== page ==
Peer-Reviewed Journal Details
Mandatory Fields
Griffin, Eve; Dillon, Christina B.; O’Regan, Grace; Corcoran, Paul; Perry, Ivan J.; Arensman, Ella
2017
April
Journal of Affective Disorders
The paradox of public holidays: Hospital-treated self-harm and associated factors
Validated
Optional Fields
Self-harm Public holidays Alcohol consumption Mental health
218
30
34
Recent research on the patterns of self-harm around public holidays is lacking. This study used national data to examine the patterns of hospital-treated self-harm during public holidays, and to examine associated factors. Data on self-harm presentations to all emergency departments were obtained from the National Self-Harm Registry Ireland. The association between self-harm presentations and public holidays was examined using univariate and multivariate Poisson regression analyses. A total of 104,371 presentations of self-harm were recorded between 2007 and 2015. The mean number of self-harm presentations was 32 on public holidays. St. Patrick's Day had the highest number of presentations compared to all other public holidays, with a daily mean of 44 presentations. Across all years, self-harm presentations during public holidays had a 24% increased risk of involving alcohol consumption compared to all other days and this effect was most pronounced during the Christmas period. The association with alcohol remained significant at a multivariate level. Presentations on public holidays were more likely to attend out of normal working hours. An increase in male presentations involving self-cutting was observed on public holidays and there was an over-representation of males presenting for the first time. It is likely that extent of alcohol involvement in self-harm presentations reported here is an underestimate, as it was dependent on the information being recorded by the attending clinician. Public holidays are associated with an elevated number of self-harm presentations to hospital, with presentations to hospital involving alcohol significantly increased on these days. Hospital resources should be targeted to address increases during public holidays, including during out-of-hours. Involvement of alcohol may delay delivery of care to these patients in emergency settings.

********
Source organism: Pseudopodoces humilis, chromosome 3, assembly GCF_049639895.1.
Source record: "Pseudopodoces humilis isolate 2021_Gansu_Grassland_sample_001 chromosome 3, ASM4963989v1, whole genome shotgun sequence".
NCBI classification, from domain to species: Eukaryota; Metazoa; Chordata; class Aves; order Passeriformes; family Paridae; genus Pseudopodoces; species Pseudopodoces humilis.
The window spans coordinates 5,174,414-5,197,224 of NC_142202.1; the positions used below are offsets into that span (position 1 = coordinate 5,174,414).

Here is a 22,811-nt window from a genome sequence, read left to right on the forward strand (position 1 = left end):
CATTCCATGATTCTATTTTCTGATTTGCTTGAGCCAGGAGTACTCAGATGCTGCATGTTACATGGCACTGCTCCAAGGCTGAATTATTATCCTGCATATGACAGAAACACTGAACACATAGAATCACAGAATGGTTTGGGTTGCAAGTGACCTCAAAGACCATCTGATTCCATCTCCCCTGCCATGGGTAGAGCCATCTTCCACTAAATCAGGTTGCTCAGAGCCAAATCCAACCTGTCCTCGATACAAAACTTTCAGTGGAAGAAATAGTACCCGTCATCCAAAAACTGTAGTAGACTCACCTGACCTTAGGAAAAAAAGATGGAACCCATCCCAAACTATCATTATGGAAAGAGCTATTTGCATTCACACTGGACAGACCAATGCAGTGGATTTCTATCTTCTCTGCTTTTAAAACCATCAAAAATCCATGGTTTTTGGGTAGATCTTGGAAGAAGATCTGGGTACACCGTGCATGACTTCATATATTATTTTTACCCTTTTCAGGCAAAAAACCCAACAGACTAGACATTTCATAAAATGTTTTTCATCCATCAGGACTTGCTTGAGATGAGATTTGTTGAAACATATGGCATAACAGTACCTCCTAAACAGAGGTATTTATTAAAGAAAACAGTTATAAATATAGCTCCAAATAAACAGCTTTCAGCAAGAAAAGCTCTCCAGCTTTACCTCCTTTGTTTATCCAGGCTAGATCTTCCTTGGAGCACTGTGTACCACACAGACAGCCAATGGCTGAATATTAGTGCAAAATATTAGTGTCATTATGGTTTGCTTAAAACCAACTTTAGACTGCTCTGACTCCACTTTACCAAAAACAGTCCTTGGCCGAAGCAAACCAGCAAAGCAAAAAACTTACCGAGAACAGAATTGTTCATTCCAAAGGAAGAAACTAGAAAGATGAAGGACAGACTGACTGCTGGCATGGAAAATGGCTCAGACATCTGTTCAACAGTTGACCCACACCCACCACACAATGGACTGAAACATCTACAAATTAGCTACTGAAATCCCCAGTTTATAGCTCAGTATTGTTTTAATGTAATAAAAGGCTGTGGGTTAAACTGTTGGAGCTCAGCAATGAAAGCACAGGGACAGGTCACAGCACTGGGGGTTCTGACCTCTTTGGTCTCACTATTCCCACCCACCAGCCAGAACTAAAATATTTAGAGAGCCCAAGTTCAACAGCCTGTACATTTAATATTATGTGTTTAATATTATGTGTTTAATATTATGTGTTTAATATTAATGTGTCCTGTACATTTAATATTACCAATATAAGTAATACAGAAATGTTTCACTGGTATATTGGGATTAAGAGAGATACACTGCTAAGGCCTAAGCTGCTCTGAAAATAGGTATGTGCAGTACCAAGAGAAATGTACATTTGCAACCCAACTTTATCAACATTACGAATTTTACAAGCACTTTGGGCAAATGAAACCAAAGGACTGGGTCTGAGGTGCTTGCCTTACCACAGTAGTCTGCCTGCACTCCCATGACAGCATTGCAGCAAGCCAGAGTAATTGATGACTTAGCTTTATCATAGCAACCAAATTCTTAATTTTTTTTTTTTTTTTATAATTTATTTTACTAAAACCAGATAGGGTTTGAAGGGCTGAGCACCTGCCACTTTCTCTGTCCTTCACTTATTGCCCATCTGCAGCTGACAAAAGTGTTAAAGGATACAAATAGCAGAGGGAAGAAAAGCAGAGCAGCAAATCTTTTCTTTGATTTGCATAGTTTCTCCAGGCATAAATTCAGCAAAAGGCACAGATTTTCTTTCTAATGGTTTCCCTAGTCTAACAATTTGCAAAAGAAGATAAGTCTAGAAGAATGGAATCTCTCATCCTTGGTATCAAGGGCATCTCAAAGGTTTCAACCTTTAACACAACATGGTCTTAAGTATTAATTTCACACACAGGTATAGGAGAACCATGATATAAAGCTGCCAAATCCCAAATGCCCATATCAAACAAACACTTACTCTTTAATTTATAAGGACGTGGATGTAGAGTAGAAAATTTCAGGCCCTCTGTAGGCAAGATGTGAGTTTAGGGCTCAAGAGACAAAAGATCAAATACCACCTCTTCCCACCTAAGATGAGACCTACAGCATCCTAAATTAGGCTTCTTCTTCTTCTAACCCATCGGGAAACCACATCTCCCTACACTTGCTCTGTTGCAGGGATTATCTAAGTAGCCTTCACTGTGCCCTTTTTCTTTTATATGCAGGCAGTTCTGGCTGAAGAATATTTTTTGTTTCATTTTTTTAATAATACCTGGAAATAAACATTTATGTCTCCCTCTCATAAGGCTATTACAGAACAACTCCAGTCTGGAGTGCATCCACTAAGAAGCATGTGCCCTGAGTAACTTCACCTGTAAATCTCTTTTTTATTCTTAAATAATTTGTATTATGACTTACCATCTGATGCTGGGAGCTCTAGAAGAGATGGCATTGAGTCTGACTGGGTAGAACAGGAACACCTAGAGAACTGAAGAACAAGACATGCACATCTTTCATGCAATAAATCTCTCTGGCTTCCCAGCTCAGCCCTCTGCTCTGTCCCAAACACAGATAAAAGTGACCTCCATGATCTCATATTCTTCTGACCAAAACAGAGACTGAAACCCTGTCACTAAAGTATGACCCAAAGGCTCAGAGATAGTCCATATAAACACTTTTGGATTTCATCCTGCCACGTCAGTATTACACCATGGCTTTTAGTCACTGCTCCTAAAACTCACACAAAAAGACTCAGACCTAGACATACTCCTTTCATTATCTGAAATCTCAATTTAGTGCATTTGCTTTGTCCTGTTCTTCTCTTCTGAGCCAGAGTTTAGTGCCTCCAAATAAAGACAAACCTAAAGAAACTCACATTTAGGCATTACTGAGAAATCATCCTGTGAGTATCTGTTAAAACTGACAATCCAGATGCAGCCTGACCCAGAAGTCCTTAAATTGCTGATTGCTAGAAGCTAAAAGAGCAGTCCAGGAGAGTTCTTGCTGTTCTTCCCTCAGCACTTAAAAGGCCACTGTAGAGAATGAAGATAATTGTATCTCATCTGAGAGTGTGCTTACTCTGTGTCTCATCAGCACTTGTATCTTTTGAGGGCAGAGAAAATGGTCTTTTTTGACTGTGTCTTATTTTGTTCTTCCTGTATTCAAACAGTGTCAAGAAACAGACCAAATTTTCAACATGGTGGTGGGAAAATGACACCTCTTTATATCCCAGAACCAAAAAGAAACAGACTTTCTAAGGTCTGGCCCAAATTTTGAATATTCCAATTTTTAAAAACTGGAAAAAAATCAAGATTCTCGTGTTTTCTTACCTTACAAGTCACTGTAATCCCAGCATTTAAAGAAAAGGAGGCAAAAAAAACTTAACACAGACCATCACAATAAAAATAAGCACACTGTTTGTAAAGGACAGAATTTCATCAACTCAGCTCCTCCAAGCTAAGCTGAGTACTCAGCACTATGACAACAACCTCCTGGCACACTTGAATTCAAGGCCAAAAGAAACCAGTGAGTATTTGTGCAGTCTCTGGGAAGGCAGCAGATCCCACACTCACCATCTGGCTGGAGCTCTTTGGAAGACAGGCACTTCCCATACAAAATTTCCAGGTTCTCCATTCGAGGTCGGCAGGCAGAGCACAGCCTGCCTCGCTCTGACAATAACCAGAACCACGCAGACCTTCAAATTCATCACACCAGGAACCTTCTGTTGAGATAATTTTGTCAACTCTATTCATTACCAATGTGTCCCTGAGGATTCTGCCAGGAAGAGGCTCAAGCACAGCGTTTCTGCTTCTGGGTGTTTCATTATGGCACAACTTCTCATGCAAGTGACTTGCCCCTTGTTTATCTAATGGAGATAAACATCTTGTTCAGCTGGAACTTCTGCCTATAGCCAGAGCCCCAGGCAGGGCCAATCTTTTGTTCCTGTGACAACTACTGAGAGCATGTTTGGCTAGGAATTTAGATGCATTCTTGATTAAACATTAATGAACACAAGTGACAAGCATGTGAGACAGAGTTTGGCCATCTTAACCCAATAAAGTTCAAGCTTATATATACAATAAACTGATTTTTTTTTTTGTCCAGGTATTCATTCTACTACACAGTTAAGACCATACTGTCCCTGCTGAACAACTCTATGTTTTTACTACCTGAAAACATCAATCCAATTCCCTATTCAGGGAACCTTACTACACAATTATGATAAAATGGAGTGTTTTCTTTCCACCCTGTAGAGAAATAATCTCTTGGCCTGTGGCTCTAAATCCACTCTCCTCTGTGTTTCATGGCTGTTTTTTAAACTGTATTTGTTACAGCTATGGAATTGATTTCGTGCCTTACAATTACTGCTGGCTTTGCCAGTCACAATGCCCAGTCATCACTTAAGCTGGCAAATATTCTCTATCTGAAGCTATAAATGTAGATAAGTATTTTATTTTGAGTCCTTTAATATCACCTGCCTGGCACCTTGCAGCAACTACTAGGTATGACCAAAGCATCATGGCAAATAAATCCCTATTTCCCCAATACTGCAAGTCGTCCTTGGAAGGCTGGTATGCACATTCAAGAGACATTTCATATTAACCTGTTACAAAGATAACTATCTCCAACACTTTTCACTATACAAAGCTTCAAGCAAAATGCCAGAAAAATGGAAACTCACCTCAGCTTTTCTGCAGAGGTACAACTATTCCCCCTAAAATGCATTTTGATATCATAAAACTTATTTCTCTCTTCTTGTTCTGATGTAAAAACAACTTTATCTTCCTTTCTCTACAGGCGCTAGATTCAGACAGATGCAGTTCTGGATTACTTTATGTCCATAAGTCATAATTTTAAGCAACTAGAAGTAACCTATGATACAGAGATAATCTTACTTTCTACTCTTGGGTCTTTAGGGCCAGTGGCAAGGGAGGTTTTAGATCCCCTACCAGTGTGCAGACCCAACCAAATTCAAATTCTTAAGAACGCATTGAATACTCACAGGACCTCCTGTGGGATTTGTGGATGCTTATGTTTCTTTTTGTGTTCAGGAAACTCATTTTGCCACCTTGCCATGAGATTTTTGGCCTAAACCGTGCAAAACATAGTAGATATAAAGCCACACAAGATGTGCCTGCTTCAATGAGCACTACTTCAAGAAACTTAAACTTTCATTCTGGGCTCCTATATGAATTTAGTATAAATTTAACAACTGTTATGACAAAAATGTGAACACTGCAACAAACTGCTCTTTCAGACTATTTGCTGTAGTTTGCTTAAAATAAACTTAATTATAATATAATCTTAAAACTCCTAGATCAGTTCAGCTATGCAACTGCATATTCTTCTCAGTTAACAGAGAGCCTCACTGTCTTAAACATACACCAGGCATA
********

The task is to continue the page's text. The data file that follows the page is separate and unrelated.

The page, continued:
0165-0327
http://www.sciencedirect.com/science/article/pii/S0165032716323035
10.1016/j.jad.2017.04.058
Grant Details